Five polymorphisms and breast cancer risk: results from the Breast Cancer Association Consortium

Research output: Contribution to journalJournal articleResearchpeer-review

  • Mia M Gaudet
  • Roger L Milne
  • Angela Cox
  • Nicola J Camp
  • Ellen L Goode
  • Manjeet K Humphreys
  • Alison M Dunning
  • Jonathan Morrison
  • Graham G Giles
  • Gianluca Severi
  • Laura Baglietto
  • Dallas R English
  • Fergus J Couch
  • Janet E Olson
  • Xianshu Wang
  • Jenny Chang-Claude
  • Dieter Flesch-Janys
  • Sascha Abbas
  • Ramona Salazar
  • Arto Mannermaa
  • Vesa Kataja
  • Veli-Matti Kosma
  • Annika Lindblom
  • Sara Margolin
  • Tuomas Heikkinen
  • Kati Kämpjärvi
  • Kirsimari Aaltonen
  • Heli Nevanlinna
  • Natalia Bogdanova
  • Irina Coinac
  • Peter Schürmann
  • Thilo Dörk
  • Claus R Bartram
  • Rita K Schmutzler
  • Sandrine Tchatchou
  • Barbara Burwinkel
  • Hiltrud Brauch
  • Diana Torres
  • Ute Hamann
  • Christina Justenhoven
  • Gloria Ribas
  • José I Arias
  • Javier Benitez
  • Bojesen, Stig Egil
  • Børge G Nordestgaard
  • Henrik L Flyger
  • Julian Peto
  • Olivia Fletcher
  • Nichola Johnson
  • Isabel Dos Santos Silva
  • Australian Ovarian Cancer Study Group
  • Breast Cancer Association Consortium
Previous studies have suggested that minor alleles for ERCC4 rs744154, TNF rs361525, CASP10 rs13010627, PGR rs1042838, and BID rs8190315 may influence breast cancer risk, but the evidence is inconclusive due to their small sample size. These polymorphisms were genotyped in more than 30,000 breast cancer cases and 30,000 controls, primarily of European descent, from 30 studies in the Breast Cancer Association Consortium. We calculated odds ratios (OR) and 95% confidence intervals (95% CI) as a measure of association. We found that the minor alleles for these polymorphisms were not related to invasive breast cancer risk overall in women of European descent: ECCR4 per-allele OR (95% CI) = 0.99 (0.97-1.02), minor allele frequency = 27.5%; TNF 1.00 (0.95-1.06), 5.0%; CASP10 1.02 (0.98-1.07), 6.5%; PGR 1.02 (0.99-1.06), 15.3%; and BID 0.98 (0.86-1.12), 1.7%. However, we observed significant between-study heterogeneity for associations with risk for single-nucleotide polymorphisms (SNP) in CASP10, PGR, and BID. Estimates were imprecise for women of Asian and African descent due to small numbers and lower minor allele frequencies (with the exception of BID SNP). The ORs for each copy of the minor allele were not significantly different by estrogen or progesterone receptor status, nor were any significant interactions found between the polymorphisms and age or family history of breast cancer. In conclusion, our data provide persuasive evidence against an overall association between invasive breast cancer risk and ERCC4 rs744154, TNF rs361525, CASP10 rs13010627, PGR rs1042838, and BID rs8190315 genotypes among women of European descent.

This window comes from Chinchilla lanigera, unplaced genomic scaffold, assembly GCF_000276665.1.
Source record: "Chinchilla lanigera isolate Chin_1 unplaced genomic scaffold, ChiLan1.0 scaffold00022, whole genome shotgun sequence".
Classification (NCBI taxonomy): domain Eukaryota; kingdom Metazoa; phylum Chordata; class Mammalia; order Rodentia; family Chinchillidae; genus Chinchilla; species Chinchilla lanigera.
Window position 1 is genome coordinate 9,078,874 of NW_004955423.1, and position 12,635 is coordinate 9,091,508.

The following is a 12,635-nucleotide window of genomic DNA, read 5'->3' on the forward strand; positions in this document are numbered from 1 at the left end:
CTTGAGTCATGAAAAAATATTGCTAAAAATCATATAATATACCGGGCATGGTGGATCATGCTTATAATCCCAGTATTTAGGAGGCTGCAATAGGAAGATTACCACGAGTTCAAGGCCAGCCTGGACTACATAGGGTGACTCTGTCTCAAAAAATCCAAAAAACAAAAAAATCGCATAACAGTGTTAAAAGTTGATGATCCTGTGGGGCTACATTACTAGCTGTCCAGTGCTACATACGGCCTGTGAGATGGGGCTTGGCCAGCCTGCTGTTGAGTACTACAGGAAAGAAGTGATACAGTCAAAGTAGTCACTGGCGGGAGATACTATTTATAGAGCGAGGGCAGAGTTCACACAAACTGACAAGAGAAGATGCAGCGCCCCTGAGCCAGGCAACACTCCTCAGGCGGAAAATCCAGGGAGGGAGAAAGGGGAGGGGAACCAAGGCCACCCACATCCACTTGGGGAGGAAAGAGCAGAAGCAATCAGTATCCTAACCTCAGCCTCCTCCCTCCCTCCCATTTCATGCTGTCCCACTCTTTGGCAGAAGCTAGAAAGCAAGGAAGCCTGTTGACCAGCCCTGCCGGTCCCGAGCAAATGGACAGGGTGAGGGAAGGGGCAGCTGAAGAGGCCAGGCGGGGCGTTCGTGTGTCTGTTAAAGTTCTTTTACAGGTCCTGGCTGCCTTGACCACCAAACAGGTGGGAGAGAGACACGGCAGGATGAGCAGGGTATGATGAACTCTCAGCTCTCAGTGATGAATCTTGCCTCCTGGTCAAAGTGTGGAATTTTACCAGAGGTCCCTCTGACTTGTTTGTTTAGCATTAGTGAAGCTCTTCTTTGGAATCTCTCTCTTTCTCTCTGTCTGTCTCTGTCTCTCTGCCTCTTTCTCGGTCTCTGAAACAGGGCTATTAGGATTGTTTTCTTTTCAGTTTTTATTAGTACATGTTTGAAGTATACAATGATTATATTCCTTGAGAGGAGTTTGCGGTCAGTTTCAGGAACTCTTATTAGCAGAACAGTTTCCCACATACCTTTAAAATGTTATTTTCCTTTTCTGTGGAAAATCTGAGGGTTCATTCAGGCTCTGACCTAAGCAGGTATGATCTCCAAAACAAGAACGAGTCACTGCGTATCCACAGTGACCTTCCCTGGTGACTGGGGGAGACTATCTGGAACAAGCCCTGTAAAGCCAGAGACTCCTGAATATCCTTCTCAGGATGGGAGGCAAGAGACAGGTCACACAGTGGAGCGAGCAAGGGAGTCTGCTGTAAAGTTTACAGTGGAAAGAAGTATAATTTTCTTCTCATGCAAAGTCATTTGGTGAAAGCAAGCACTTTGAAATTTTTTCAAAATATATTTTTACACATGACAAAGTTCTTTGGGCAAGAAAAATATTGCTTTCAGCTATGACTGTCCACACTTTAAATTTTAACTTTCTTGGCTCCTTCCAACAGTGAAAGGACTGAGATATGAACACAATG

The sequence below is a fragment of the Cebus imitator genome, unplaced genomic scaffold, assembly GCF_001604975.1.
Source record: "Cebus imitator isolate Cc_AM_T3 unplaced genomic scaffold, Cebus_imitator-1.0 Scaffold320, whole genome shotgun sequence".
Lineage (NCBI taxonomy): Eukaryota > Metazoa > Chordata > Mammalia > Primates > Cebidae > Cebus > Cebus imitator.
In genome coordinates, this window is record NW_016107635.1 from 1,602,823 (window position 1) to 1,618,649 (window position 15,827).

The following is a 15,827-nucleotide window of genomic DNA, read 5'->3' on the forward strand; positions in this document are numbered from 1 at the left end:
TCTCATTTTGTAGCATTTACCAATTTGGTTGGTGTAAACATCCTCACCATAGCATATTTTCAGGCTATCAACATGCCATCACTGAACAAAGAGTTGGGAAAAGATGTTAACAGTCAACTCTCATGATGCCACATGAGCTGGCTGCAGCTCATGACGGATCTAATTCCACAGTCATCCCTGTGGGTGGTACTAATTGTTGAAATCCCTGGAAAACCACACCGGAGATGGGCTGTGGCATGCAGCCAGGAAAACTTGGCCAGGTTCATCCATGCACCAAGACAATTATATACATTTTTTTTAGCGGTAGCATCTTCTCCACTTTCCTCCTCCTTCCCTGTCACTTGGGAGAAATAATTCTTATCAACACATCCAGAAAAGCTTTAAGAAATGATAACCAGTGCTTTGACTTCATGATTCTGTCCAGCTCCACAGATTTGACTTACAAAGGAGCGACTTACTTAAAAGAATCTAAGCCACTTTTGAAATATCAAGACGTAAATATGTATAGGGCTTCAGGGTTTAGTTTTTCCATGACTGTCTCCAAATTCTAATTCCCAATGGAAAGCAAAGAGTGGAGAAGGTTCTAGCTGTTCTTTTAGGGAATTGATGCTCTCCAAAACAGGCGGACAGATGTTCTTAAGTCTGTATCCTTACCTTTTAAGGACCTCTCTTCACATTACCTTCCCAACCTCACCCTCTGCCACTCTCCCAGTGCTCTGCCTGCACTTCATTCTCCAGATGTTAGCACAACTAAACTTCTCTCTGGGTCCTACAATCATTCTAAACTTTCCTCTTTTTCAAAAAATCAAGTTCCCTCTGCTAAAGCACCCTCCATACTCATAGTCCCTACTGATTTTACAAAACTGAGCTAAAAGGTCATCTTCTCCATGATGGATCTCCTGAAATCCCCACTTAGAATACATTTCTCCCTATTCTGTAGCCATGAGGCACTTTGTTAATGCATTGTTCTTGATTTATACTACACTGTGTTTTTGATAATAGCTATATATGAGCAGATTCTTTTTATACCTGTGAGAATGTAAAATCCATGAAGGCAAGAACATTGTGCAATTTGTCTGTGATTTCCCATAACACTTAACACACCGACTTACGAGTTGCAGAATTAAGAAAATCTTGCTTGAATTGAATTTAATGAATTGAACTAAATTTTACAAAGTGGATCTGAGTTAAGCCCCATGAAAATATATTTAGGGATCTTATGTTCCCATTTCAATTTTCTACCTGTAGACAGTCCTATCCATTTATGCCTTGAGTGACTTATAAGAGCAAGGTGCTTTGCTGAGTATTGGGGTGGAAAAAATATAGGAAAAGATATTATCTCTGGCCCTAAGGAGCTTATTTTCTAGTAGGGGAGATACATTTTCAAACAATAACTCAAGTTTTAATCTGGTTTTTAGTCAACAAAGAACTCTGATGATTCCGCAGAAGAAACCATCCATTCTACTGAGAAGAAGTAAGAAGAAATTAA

Original languageEnglish
JournalCancer Epidemiology, Biomarkers & Prevention
Issue number5
Pages (from-to)1610-6
Number of pages7
Publication statusPublished - 2009

Bibliographical note

Keywords: Alleles; BH3 Interacting Domain Death Agonist Protein; Breast Neoplasms; Case-Control Studies; Caspase 10; DNA-Binding Proteins; Europe; Female; Genetic Predisposition to Disease; Genotype; Humans; Intracellular Signaling Peptides and Proteins; Logistic Models; Nuclear Proteins; Polymorphism, Single Nucleotide; Risk; Tumor Necrosis Factor-alpha

ID: 20543645